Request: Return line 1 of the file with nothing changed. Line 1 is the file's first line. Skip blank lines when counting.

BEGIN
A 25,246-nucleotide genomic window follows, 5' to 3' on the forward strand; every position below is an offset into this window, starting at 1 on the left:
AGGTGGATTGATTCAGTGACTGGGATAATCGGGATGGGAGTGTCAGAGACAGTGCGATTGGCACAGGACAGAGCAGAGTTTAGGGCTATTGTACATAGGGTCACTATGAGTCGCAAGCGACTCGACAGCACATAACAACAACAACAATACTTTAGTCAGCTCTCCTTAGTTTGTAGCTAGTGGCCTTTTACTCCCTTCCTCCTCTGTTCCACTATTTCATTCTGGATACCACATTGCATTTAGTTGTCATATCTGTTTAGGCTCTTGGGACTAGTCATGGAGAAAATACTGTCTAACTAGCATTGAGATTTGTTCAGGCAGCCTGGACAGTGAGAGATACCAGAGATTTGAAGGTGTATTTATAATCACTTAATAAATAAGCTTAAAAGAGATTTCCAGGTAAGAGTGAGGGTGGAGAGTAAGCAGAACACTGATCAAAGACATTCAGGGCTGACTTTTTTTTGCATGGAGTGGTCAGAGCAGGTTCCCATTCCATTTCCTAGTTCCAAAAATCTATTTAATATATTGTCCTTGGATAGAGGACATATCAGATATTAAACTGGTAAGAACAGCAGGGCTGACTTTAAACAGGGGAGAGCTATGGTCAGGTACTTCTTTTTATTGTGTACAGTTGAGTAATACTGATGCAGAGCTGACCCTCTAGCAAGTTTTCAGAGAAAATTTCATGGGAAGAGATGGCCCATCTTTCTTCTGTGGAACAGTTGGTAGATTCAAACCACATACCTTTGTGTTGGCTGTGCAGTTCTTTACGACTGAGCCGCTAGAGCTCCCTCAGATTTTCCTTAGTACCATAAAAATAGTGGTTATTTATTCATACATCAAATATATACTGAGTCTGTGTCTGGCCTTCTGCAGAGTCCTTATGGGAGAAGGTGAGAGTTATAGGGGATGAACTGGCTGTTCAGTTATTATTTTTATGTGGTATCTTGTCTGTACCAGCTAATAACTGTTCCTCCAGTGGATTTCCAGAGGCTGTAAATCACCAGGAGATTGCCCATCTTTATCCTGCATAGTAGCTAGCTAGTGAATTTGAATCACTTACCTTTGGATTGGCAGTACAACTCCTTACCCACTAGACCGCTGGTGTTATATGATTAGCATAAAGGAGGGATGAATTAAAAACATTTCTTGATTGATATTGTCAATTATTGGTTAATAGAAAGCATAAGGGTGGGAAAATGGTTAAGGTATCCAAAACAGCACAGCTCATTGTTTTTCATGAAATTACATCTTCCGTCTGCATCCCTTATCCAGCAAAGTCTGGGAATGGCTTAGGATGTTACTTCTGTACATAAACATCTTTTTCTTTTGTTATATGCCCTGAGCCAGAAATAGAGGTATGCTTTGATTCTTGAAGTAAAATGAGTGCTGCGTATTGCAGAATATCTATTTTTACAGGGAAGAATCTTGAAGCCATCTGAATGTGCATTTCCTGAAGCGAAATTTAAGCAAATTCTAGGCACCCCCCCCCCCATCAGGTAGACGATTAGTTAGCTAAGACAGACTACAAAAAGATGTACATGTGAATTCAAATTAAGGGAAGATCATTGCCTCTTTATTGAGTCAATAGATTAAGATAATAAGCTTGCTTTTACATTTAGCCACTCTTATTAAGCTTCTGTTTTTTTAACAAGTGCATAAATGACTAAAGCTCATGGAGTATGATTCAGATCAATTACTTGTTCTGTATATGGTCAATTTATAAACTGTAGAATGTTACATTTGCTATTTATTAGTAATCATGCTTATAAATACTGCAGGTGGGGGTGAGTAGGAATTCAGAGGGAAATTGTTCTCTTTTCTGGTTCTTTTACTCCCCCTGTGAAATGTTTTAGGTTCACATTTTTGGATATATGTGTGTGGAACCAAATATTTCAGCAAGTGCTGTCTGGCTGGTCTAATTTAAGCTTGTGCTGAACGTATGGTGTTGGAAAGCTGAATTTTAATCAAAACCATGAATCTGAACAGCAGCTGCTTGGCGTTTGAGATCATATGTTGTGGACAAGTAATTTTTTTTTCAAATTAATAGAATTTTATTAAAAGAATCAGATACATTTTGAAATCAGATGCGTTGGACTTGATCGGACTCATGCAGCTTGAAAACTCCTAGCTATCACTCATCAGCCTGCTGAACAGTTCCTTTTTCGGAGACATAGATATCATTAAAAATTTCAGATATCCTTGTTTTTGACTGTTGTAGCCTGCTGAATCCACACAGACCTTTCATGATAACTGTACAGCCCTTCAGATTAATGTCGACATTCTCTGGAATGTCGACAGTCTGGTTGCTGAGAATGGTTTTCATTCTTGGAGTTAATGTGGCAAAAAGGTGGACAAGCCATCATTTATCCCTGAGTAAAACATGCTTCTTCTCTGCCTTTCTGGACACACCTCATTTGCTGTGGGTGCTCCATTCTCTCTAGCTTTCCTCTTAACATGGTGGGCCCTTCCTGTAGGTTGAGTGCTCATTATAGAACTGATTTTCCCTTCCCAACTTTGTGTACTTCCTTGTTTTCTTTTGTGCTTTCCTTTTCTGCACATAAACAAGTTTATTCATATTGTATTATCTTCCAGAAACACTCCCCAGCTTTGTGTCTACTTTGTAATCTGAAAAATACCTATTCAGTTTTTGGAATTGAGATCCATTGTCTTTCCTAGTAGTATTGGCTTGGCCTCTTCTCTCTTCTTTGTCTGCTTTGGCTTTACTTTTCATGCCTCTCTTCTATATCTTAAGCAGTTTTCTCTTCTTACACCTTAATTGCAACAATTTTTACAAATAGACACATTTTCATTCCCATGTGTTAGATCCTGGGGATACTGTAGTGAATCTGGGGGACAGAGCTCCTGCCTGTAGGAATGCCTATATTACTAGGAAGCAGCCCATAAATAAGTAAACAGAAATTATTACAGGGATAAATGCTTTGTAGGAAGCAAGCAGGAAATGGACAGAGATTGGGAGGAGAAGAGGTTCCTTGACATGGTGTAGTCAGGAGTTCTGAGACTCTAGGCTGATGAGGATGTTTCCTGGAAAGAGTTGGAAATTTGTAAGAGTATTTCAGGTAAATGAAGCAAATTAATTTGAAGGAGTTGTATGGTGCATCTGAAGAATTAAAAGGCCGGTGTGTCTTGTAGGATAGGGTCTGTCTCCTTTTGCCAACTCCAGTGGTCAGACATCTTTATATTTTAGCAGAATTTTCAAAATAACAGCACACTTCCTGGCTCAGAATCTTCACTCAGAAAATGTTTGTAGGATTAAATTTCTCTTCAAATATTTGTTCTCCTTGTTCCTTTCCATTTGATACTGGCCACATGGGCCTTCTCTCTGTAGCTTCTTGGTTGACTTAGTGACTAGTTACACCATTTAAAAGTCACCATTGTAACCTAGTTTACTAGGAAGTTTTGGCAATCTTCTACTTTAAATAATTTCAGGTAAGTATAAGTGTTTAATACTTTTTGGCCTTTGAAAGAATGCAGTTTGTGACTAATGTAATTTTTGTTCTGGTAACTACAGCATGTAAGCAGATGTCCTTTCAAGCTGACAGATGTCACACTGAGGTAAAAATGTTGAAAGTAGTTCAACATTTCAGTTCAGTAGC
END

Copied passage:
A 25,246-nucleotide genomic window follows, 5' to 3' on the forward strand; every position below is an offset into this window, starting at 1 on the left: